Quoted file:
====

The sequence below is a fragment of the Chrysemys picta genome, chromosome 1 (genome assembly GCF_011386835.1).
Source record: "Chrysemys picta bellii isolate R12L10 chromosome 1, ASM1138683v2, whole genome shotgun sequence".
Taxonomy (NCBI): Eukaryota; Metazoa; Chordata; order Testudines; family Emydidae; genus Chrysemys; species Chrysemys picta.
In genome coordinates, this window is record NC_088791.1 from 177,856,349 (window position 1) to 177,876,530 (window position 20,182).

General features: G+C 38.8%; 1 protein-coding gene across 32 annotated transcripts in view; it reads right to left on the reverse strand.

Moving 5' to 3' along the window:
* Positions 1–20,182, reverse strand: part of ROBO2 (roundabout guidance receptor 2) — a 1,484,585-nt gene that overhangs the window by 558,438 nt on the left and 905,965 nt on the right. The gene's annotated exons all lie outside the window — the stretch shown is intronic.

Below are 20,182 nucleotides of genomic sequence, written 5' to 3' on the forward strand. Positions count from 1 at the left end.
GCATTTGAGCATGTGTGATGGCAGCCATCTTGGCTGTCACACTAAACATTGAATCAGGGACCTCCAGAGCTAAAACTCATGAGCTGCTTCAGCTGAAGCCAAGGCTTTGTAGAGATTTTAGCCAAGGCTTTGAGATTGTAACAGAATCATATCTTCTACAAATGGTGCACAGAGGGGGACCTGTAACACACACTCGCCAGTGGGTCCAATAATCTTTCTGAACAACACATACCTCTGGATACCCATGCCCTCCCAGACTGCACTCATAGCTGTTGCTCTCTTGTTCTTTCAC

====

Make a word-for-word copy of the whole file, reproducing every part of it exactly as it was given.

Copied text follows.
The sequence below is a fragment of the Chrysemys picta genome, chromosome 1 (genome assembly GCF_011386835.1).
Source record: "Chrysemys picta bellii isolate R12L10 chromosome 1, ASM1138683v2, whole genome shotgun sequence".
Taxonomy (NCBI): Eukaryota; Metazoa; Chordata; order Testudines; family Emydidae; genus Chrysemys; species Chrysemys picta.
In genome coordinates, this window is record NC_088791.1 from 177,856,349 (window position 1) to 177,876,530 (window position 20,182).

General features: G+C 38.8%; 1 protein-coding gene across 32 annotated transcripts in view; it reads right to left on the reverse strand.

Moving 5' to 3' along the window:
* Positions 1–20,182, reverse strand: part of ROBO2 (roundabout guidance receptor 2) — a 1,484,585-nt gene that overhangs the window by 558,438 nt on the left and 905,965 nt on the right. The gene's annotated exons all lie outside the window — the stretch shown is intronic.

Below are 20,182 nucleotides of genomic sequence, written 5' to 3' on the forward strand. Positions count from 1 at the left end.
GCATTTGAGCATGTGTGATGGCAGCCATCTTGGCTGTCACACTAAACATTGAATCAGGGACCTCCAGAGCTAAAACTCATGAGCTGCTTCAGCTGAAGCCAAGGCTTTGTAGAGATTTTAGCCAAGGCTTTGAGATTGTAACAGAATCATATCTTCTACAAATGGTGCACAGAGGGGGACCTGTAACACACACTCGCCAGTGGGTCCAATAATCTTTCTGAACAACACATACCTCTGGATACCCATGCCCTCCCAGACTGCACTCATAGCTGTTGCTCTCTTGTTCTTTCAC